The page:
By ETF Heat Map Team
The fact that Russia and Saudi Arabia, two top oil producers in the world, have agreed on a tentative alliance and lead others in controlling the oil market production has made crude oil prices to go up after the recent G20 summit in China. According to Brent crude futures for November, delivery contracts increased to approximately $47 for each barrel. Earlier on they had gotten to a high of $49.40 per barrel while they were still hopeful that the two oil super powers would cooperate.
Russia and Saudi Arabia gave a side statement at the recently concluded G20 summit indicating that they had consented to come up with a committee that would review the oil market basics and advice on future measures that would lead to oil market stability.
Bullish investors should consider ETFs in line with their investment philosophy. ETFs worth exploring further from our ETF Heat Map database to potentially benefit from short term gains in the oil market are:
- USO – United States Oil Fund LP ETF
- XLE – Energy Select Sector SPDR Fund ETF
- OIL – iPath S&P GSCI Cruid Oil Total Return Index ETN
- ERX – Direxion Daily Energy Bull 3X ETF
Additionally, Alexander Novak, the Russian Energy Minister stated that the two nations were forming a partnership in the energy sector and that the trust built from that would give them a platform to address the global challenges. Khalid al-Falih, Saudi Arabia’s energy minister gave a press briefing via a television channel in the UAE stating that he had high hopes concerning partnering with the other crude oil producers, prior to the meeting which will be held in Algiers this month. According to him, stopping production was not the only viable solution.
Mr. Al-Falih’s promise to make an important announcement in the near future about the oil markets during the G20 summit in Hangzhou led to an increase of oil prices by approximately 5.5%. According to him, the oil market is moving in the right direction and he went ahead to state that he did not see any urgent need to restrict production indefinitely before reconsidering the delicate supply and demand relationship.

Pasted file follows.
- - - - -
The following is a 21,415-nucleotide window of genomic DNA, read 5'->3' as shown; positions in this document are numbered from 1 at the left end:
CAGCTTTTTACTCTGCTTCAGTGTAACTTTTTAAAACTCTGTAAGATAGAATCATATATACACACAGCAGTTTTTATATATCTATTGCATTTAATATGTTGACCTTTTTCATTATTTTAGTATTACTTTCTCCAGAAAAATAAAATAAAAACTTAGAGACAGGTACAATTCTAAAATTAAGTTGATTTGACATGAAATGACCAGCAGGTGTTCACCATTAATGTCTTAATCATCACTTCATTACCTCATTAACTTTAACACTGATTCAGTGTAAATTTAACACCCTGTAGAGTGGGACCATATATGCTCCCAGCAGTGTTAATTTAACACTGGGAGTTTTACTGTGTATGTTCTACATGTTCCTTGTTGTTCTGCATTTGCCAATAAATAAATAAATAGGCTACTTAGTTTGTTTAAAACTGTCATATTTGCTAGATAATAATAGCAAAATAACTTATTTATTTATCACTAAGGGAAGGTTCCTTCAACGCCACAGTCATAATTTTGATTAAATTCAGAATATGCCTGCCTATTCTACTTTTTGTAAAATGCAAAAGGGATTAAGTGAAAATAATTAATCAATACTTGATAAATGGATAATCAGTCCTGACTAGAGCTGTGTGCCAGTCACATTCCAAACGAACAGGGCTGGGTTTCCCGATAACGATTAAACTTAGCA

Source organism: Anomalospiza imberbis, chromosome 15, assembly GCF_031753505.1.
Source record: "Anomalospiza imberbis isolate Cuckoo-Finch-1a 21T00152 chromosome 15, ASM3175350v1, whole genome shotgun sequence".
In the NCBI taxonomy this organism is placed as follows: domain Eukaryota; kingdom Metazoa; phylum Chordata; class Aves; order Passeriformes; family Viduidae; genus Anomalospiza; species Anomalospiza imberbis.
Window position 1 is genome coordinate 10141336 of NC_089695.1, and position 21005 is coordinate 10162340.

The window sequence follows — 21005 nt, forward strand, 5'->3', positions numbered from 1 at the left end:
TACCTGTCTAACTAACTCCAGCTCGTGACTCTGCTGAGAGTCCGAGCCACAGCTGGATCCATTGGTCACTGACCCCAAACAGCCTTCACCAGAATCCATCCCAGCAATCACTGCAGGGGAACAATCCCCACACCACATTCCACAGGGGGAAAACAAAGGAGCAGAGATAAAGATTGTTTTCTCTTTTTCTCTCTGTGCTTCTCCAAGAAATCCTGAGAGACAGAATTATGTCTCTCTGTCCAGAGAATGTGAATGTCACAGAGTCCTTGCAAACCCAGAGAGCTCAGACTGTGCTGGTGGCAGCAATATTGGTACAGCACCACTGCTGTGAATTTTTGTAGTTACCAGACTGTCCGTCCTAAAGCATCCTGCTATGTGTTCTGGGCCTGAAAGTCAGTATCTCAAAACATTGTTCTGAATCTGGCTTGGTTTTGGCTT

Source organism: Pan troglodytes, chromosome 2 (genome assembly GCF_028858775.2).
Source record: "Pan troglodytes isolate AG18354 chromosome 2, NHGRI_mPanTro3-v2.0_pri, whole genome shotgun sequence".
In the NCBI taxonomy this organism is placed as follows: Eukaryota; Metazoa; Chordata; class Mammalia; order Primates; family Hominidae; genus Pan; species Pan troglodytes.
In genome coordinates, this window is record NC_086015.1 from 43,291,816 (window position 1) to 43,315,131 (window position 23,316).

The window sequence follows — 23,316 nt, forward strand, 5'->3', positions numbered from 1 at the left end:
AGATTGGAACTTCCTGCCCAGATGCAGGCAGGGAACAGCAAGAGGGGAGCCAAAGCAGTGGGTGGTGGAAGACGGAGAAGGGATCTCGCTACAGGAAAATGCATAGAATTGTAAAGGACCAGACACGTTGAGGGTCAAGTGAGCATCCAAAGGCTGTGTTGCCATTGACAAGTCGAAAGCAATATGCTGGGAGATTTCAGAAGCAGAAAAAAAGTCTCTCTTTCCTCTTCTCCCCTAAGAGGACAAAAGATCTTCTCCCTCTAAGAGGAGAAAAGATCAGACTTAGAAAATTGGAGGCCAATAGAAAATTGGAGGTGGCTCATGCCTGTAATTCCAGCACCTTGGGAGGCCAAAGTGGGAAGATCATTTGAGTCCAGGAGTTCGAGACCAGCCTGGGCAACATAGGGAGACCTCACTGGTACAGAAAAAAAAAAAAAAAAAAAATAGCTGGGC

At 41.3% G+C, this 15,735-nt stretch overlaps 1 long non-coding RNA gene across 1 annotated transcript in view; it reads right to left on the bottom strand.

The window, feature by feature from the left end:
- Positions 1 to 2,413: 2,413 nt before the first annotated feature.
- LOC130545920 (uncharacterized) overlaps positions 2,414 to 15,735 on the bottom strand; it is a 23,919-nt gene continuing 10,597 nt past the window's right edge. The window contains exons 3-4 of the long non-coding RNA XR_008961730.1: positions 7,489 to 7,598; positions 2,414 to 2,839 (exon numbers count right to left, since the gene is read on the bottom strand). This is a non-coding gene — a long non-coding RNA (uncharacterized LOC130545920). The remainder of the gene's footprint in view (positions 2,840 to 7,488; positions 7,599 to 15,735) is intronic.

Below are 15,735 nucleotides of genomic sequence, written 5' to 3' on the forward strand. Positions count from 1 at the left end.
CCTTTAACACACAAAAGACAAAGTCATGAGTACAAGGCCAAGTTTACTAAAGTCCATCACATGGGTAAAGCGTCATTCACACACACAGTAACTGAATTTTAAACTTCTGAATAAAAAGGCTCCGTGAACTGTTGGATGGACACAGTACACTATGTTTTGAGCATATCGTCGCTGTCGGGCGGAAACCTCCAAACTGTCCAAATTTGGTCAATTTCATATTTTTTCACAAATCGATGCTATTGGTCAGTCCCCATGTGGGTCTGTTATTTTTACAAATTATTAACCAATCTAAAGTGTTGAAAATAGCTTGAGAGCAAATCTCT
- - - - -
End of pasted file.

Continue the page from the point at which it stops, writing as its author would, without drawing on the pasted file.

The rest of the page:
Mohammed bin Salman, Saudi’s deputy crown prince, held separate talks with Russia’s president Vladimir Putin where he stated that their cooperation would reap huge benefits to the global crude oil market. The partnership between Russia and Saudi is yet to bear any fruits as far as stabilizing the oil market is concerned. However, the fact the two parties have agreed to sit on the same table to work together is assurance enough that they are developing trust and they have come to appreciate that cooperation is important for the recovery of the oil market.
The other important aspect according to Hans Van Cleef, senior ABN Amro economist, is a verbal agreement to push the resurgence towards $50. He went ahead to explain that if the prices remained low prior to meeting in Algiers then they face the risk of Saudi Arabia and Russia deciding to take an alternative action since both nations predict and agree with Iran’s planned increased oil output to pre-economic sanctions levels. Allowing Iran to potentially make up its’ lost market share by producing at pre-economic sanction levels will also bring Iran back to the negotiation table.
Algerian Minister of Energy, Noureddine Boutarfa, recently stated that ahead of the Algiers meeting that an oil price less than $50 per barrel is not acceptable and that OPEC members need to work together to address this issue.
Al-Falih concluded by saying that they are expecting demand and supply to stabilize this year, and this would be made possible by a synchronized and proper unanimous decision on the issues surrounding overall oil production levels.